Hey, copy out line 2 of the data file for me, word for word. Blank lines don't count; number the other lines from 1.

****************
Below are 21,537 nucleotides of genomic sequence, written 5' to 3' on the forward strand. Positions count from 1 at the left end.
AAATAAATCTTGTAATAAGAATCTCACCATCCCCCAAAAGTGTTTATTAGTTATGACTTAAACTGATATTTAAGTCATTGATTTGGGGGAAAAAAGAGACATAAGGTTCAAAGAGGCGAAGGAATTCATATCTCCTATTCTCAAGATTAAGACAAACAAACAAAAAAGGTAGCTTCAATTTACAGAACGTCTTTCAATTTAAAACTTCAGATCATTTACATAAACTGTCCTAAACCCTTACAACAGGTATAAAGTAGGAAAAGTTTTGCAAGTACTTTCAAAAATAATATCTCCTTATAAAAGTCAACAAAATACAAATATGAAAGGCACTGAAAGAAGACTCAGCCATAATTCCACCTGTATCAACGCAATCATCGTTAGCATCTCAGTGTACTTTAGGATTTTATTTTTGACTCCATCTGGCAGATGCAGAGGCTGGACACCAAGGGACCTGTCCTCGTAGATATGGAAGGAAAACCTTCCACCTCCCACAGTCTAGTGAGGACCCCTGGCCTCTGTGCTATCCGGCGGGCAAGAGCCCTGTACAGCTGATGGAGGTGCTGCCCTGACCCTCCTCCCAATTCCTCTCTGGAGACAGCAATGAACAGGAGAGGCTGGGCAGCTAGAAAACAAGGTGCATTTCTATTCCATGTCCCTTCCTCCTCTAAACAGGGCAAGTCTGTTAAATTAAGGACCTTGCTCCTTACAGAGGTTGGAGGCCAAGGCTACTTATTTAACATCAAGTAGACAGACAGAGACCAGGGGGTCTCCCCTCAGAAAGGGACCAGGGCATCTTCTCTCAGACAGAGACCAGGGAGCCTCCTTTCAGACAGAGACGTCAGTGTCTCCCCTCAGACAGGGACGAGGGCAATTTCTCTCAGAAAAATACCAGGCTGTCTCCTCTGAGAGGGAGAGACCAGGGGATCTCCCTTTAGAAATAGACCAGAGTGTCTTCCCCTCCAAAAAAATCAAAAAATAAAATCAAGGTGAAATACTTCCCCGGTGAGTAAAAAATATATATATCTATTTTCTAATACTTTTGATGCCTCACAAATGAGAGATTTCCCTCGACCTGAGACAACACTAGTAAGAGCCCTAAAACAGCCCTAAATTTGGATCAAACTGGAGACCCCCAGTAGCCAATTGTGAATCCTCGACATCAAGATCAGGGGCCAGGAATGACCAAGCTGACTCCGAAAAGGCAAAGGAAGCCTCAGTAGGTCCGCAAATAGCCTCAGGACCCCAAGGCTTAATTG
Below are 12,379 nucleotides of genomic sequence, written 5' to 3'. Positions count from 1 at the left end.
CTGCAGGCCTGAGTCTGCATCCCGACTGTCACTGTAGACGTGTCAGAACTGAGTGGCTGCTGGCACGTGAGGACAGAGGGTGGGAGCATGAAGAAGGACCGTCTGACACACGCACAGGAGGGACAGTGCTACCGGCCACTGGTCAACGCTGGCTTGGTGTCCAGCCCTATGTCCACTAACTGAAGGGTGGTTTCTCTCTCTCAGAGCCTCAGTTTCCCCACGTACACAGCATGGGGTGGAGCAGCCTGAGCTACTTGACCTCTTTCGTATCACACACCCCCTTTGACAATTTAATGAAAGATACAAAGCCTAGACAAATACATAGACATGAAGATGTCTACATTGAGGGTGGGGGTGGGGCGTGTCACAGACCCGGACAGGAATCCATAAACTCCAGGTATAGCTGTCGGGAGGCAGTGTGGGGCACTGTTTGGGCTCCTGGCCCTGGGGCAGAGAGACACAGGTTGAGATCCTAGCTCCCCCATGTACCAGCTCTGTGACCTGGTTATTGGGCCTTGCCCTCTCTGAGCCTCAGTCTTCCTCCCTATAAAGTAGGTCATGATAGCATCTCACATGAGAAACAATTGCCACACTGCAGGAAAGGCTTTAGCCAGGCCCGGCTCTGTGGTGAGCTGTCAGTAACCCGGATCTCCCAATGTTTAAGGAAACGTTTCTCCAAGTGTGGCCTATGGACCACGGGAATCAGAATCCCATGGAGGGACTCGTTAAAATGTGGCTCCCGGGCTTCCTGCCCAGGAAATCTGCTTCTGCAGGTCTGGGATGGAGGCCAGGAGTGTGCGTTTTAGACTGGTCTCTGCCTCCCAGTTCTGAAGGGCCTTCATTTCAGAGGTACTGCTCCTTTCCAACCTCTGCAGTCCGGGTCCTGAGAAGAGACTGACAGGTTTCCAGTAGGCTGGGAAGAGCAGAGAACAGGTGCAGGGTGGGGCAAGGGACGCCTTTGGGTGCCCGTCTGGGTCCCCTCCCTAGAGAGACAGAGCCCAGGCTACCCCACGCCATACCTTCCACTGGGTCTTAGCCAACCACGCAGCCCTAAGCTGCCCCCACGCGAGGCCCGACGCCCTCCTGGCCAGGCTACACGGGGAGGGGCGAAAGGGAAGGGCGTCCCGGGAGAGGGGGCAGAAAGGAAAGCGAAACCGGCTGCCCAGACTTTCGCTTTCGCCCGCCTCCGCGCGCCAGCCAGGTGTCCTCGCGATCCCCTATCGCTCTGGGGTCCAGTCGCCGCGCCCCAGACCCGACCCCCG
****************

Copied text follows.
AAATAAATCTTGTAATAAGAATCTCACCATCCCCCAAAAGTGTTTATTAGTTATGACTTAAACTGATATTTAAGTCATTGATTTGGGGGAAAAAAGAGACATAAGGTTCAAAGAGGCGAAGGAATTCATATCTCCTATTCTCAAGATTAAGACAAACAAACAAAAAAGGTAGCTTCAATTTACAGAACGTCTTTCAATTTAAAACTTCAGATCATTTACATAAACTGTCCTAAACCCTTACAACAGGTATAAAGTAGGAAAAGTTTTGCAAGTACTTTCAAAAATAATATCTCCTTATAAAAGTCAACAAAATACAAATATGAAAGGCACTGAAAGAAGACTCAGCCATAATTCCACCTGTATCAACGCAATCATCGTTAGCATCTCAGTGTACTTTAGGATTTTATTTTTGACTCCATCTGGCAGATGCAGAGGCTGGACACCAAGGGACCTGTCCTCGTAGATATGGAAGGAAAACCTTCCACCTCCCACAGTCTAGTGAGGACCCCTGGCCTCTGTGCTATCCGGCGGGCAAGAGCCCTGTACAGCTGATGGAGGTGCTGCCCTGACCCTCCTCCCAATTCCTCTCTGGAGACAGCAATGAACAGGAGAGGCTGGGCAGCTAGAAAACAAGGTGCATTTCTATTCCATGTCCCTTCCTCCTCTAAACAGGGCAAGTCTGTTAAATTAAGGACCTTGCTCCTTACAGAGGTTGGAGGCCAAGGCTACTTATTTAACATCAAGTAGACAGACAGAGACCAGGGGGTCTCCCCTCAGAAAGGGACCAGGGCATCTTCTCTCAGACAGAGACCAGGGAGCCTCCTTTCAGACAGAGACGTCAGTGTCTCCCCTCAGACAGGGACGAGGGCAATTTCTCTCAGAAAAATACCAGGCTGTCTCCTCTGAGAGGGAGAGACCAGGGGATCTCCCTTTAGAAATAGACCAGAGTGTCTTCCCCTCCAAAAAAATCAAAAAATAAAATCAAGGTGAAATACTTCCCCGGTGAGTAAAAAATATATATATCTATTTTCTAATACTTTTGATGCCTCACAAATGAGAGATTTCCCTCGACCTGAGACAACACTAGTAAGAGCCCTAAAACAGCCCTAAATTTGGATCAAACTGGAGACCCCCAGTAGCCAATTGTGAATCCTCGACATCAAGATCAGGGGCCAGGAATGACCAAGCTGACTCCGAAAAGGCAAAGGAAGCCTCAGTAGGTCCGCAAATAGCCTCAGGACCCCAAGGCTTAATTG